"It was only in regard to art that all felt on equal terms, because love of art was a communal duty in Vienna, and the immeasurable is the part in Viennese culture the Jewish bourgeoisie took, by their co-operation and promotion. They were the real audience, they filled the theatres and the concerts, they bought the books and the pictures, they visited the exhibitions, and with their more mobile understanding, little hampered by tradition, they were the exponents and champions of all that was new."
Stefan Zweig, The World of Yesterday
Jugendstil (a design style) and the "Wiener Werkstätte" (Design and Furniture Company) were the two major aesthetic expressions of Vienna at the turn of the 20th century. Ludwig Hevesi phrased the motto for the new building of the artistic movement of the "Secession": "To the time its art; to art its freedom." The journalist Bertha Zuckerkandl, in whose salon some of the first talk of founding the Secession occurred, was an ardent supporter who invited Auguste Rodin (the great French sculptor) to Vienna and had excellent relations with the Viennese cultural scene.
Eugen Jettel, Max Kurzweil, Emil Orlik and Max Oppenheimer were artists of Jewish descent associated with these movements, but their patrons were mainly educated upper middle-class Jews. Many of the society ladies painted by Gustav Klimt had a Jewish background. Karl Wittgenstein, father of Ludwig, allegedly financed the building of the Secession. The "Wiener Werkstätte', the leading design and furniture company of the day, was mainly supported by Fritz Wärndorfer, son of a Jewish textile manufacturer.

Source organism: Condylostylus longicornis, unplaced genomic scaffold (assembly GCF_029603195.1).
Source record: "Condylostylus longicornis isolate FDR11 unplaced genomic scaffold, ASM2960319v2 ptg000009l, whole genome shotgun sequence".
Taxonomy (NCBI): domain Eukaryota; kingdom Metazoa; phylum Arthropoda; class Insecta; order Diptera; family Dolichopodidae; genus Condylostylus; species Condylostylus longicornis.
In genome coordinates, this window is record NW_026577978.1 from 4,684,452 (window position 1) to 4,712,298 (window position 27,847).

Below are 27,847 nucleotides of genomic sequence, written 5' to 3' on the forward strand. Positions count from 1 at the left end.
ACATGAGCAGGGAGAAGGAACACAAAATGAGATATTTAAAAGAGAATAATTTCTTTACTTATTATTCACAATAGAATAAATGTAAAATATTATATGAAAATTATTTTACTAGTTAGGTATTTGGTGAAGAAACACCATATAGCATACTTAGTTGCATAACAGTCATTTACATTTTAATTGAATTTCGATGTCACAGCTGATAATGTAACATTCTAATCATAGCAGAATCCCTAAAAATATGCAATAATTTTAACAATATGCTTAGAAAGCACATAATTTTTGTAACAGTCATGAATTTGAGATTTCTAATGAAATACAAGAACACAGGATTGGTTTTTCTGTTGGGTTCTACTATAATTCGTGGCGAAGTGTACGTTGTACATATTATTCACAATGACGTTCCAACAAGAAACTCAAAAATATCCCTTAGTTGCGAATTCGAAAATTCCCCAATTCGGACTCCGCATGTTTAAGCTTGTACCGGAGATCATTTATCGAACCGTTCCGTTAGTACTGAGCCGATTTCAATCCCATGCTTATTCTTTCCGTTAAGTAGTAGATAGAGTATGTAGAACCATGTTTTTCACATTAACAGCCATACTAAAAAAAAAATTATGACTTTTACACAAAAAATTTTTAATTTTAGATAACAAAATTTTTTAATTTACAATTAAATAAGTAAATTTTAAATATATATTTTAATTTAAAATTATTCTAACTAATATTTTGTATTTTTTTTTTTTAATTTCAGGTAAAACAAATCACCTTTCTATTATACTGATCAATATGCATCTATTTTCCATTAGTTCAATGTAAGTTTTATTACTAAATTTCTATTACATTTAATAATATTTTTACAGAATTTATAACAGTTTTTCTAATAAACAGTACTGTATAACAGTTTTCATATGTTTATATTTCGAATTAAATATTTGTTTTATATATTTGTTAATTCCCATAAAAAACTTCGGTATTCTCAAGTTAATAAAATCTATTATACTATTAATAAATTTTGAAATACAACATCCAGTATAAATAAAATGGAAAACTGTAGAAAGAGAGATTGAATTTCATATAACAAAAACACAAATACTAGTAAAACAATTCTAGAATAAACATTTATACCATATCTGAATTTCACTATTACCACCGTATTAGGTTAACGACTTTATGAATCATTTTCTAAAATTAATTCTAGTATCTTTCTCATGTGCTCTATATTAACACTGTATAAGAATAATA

Tina Blau (1845-1916) was an impressionist and an associate of Emil Jakob Schindler, the father of Alma Mahler. Richard Gerstl, born in Vienna in 1883, was a promising early Expressionist artist who committed suicide at age 25 because of his unrequited love for Mathilde Schoenberg. Another painter of partly Jewish descent was Max Kurzweil, who took his own life in 1916; he is remembered for his portrait of the young Herzl. Among Jewish artists from other parts of the Habsburg Empire who lived and worked in Vienna for a time were Mauricy Gottlieb, Isidor Kaufmann, Jehuda Epstein, and Leopold Horowitz.
Jews were also important patrons of modern architecture. The Loos House on the Michaelerplatz was commissioned by the tailor and dressmaker Leopold Goldmann for his firm Goldmann & Salatsch. The architect Oskar Marmorek supported Herzl's Zionism and was active in the Vienna Jewish community: Max Fleischer is mainly known for the synagogues he built in Vienna and other cities of the empire. After the First World War, architects that deserve to be mentioned include Paul Engelmann, who was Loos' assistant and a friend of Wittgenstein, Josef Frank and Oskar Strnad, Max Reinhardt's principal stage designer.